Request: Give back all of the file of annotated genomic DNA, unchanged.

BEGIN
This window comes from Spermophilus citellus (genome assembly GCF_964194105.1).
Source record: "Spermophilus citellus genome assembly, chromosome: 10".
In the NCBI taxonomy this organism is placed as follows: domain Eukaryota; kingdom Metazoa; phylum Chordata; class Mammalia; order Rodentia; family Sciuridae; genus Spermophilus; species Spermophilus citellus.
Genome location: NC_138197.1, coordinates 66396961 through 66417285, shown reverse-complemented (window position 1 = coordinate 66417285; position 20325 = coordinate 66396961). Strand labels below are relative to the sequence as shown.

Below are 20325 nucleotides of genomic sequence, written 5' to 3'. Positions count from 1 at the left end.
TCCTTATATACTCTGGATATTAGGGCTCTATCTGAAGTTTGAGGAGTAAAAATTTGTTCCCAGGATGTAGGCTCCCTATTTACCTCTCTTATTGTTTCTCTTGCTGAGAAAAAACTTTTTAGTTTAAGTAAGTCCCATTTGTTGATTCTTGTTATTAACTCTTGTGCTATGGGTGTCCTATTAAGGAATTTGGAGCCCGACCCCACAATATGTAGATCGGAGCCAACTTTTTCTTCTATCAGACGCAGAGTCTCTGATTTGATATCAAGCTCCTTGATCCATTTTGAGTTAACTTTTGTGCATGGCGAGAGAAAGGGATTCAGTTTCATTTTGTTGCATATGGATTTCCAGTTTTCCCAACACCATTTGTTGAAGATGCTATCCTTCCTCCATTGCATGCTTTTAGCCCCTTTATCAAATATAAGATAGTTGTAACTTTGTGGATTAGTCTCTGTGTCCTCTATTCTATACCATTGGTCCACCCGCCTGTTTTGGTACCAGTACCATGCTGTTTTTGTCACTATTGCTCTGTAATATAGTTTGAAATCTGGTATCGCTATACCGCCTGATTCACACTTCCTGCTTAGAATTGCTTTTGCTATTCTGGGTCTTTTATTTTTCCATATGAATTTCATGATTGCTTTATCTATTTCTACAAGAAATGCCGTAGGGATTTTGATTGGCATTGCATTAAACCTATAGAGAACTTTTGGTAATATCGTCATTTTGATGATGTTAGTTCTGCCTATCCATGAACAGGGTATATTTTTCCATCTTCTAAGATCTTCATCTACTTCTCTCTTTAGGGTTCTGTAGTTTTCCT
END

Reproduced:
This window comes from Spermophilus citellus (genome assembly GCF_964194105.1).
Source record: "Spermophilus citellus genome assembly, chromosome: 10".
In the NCBI taxonomy this organism is placed as follows: domain Eukaryota; kingdom Metazoa; phylum Chordata; class Mammalia; order Rodentia; family Sciuridae; genus Spermophilus; species Spermophilus citellus.
Genome location: NC_138197.1, coordinates 66396961 through 66417285, shown reverse-complemented (window position 1 = coordinate 66417285; position 20325 = coordinate 66396961). Strand labels below are relative to the sequence as shown.

Below are 20325 nucleotides of genomic sequence, written 5' to 3'. Positions count from 1 at the left end.
TCCTTATATACTCTGGATATTAGGGCTCTATCTGAAGTTTGAGGAGTAAAAATTTGTTCCCAGGATGTAGGCTCCCTATTTACCTCTCTTATTGTTTCTCTTGCTGAGAAAAAACTTTTTAGTTTAAGTAAGTCCCATTTGTTGATTCTTGTTATTAACTCTTGTGCTATGGGTGTCCTATTAAGGAATTTGGAGCCCGACCCCACAATATGTAGATCGGAGCCAACTTTTTCTTCTATCAGACGCAGAGTCTCTGATTTGATATCAAGCTCCTTGATCCATTTTGAGTTAACTTTTGTGCATGGCGAGAGAAAGGGATTCAGTTTCATTTTGTTGCATATGGATTTCCAGTTTTCCCAACACCATTTGTTGAAGATGCTATCCTTCCTCCATTGCATGCTTTTAGCCCCTTTATCAAATATAAGATAGTTGTAACTTTGTGGATTAGTCTCTGTGTCCTCTATTCTATACCATTGGTCCACCCGCCTGTTTTGGTACCAGTACCATGCTGTTTTTGTCACTATTGCTCTGTAATATAGTTTGAAATCTGGTATCGCTATACCGCCTGATTCACACTTCCTGCTTAGAATTGCTTTTGCTATTCTGGGTCTTTTATTTTTCCATATGAATTTCATGATTGCTTTATCTATTTCTACAAGAAATGCCGTAGGGATTTTGATTGGCATTGCATTAAACCTATAGAGAACTTTTGGTAATATCGTCATTTTGATGATGTTAGTTCTGCCTATCCATGAACAGGGTATATTTTTCCATCTTCTAAGATCTTCATCTACTTCTCTCTTTAGGGTTCTGTAGTTTTCCT